Meath has always had a strong reverence for heritage and the natural environment. This did not get much attention in J. Stirling Coyne’s The Scenery and Antiquities of Ireland (1842) but Colonel William Burton who resided at Slane Castle and later adopted the family name Conyngham, founded the Hibernian Antiquarian Society in 1779 to promote Irish ancient buildings abroad.
In the many years, too many to count, that I have been in Meath An Taisce, I have never ceased to be amazed by the commitment of its members to recording, and striving to save the vernacular features of our landscape. Right back from the time of Mrs Russell, who as planning officer in those days walked many miles watching and recording planning applications and buildings at risk, to our present members, their dedication has never wavered and it will not now.
The initiative to specifically address the Visitor Experience of the Phoenix Park is welcome, however there are a number of areas of concern, in particular concerning the intrusive impact of modern pavilions on the Park’s historic central avenue, and concerning the overriding problem of private motor-traffic in the Park. In general the Strategic Review is too focused on architecture-led visitor centres and needs to instead place the sensitive historic designed landscape at the centre of the initiative. The Phoenix Park will be a success when it is virtually traffic-free, like all good parks, and facilitating an array of outdoor activities providing dynamic, sustainable and healthy infrastructure for the citizenry while safeguarding the fragility and pre-eminence of its natural landscape character
The Built Environment unit of An Taisce took time over the summer to review the very popular database for structures at risk, which was originally released in November 2014. In this we are tracking some 120 buildings and structures at risk which were considered significant nationally and regionally and required intervention to prevent further deterioration. While there has been progress in securing certain buildings particularly in the Dublin City area, the majority of buildings recorded remain at risk and are becoming increasingly lost.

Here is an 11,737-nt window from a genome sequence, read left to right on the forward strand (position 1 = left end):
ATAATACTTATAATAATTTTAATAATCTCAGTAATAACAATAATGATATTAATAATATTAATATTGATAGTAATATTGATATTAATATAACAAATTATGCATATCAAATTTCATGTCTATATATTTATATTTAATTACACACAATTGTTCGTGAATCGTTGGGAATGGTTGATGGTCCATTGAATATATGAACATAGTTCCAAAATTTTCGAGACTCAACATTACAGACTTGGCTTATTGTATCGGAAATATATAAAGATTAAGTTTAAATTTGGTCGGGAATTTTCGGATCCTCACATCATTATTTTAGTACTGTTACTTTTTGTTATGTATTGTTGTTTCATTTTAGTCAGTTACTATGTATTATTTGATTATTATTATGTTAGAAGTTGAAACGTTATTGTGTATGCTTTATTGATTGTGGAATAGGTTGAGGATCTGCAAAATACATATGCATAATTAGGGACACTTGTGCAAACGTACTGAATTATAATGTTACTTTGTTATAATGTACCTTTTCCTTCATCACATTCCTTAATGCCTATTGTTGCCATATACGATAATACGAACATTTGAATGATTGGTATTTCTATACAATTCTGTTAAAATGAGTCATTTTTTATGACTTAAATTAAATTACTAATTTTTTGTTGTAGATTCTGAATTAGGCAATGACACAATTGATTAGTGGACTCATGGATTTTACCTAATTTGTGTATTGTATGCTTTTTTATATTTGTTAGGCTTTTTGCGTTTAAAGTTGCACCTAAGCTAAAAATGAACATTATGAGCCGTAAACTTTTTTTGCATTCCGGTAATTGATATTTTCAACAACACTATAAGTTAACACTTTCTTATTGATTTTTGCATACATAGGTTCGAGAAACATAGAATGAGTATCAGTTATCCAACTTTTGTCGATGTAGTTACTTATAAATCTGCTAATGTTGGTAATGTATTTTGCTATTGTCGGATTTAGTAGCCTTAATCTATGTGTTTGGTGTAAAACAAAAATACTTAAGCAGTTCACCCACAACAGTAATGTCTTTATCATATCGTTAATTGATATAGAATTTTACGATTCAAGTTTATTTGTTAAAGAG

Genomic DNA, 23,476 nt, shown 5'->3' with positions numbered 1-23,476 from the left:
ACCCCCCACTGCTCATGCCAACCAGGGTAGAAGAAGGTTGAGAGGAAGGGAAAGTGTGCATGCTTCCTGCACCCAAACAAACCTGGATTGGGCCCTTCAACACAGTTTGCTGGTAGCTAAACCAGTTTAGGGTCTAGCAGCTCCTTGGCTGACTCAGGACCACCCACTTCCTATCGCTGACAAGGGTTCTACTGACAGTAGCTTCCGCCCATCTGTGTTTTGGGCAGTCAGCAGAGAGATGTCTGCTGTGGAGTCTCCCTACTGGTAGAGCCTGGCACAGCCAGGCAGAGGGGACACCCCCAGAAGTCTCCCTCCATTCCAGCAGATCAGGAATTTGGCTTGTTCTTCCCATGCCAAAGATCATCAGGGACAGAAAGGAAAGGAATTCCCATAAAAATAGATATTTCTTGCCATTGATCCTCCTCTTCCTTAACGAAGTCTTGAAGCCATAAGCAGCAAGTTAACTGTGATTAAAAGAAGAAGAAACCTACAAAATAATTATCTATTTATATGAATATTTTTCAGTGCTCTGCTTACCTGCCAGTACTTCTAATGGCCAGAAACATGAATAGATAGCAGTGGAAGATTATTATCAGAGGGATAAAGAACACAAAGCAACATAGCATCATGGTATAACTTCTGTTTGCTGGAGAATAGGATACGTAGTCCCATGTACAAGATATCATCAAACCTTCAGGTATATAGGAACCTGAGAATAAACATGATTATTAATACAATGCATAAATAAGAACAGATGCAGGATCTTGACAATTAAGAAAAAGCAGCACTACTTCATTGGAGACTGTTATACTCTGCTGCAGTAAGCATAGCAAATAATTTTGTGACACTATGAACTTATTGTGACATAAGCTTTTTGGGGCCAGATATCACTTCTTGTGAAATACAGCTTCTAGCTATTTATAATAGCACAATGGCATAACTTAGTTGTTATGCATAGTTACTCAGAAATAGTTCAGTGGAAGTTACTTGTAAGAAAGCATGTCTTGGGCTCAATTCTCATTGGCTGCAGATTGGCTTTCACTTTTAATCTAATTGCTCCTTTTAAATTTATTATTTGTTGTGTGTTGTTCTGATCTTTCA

A new National Planning Framework entitled, ‘Ireland 2040’, is currently being developed by the Department of Housing, Planning, Community and Local Government. This is intended to succeed the National Spatial Strategy. It will provide a framework for national planning, pulling together relevant Government policies and investment on national and regional development. The focus will be on economic development and investment in housing, water services, transport, communications, energy, health and education infrastructure.
Mongan bog has the reputation for being one of the oldest, best-preserved raised bogs in Western Europe, and home to an array of flora and fauna. It can be considered perhaps one of the most significant bogs, not just in Ireland but also Europe and globally.
The Built Environment unit of An Taisce took time over January to review the very popular database for structures at risk, which was originally released in November 2014. In this we published some 100 buildings and structures at risk which were considered significant nationally and regionally and required intervention to prevent further deterioration. If you would like to read the full publication, please click here.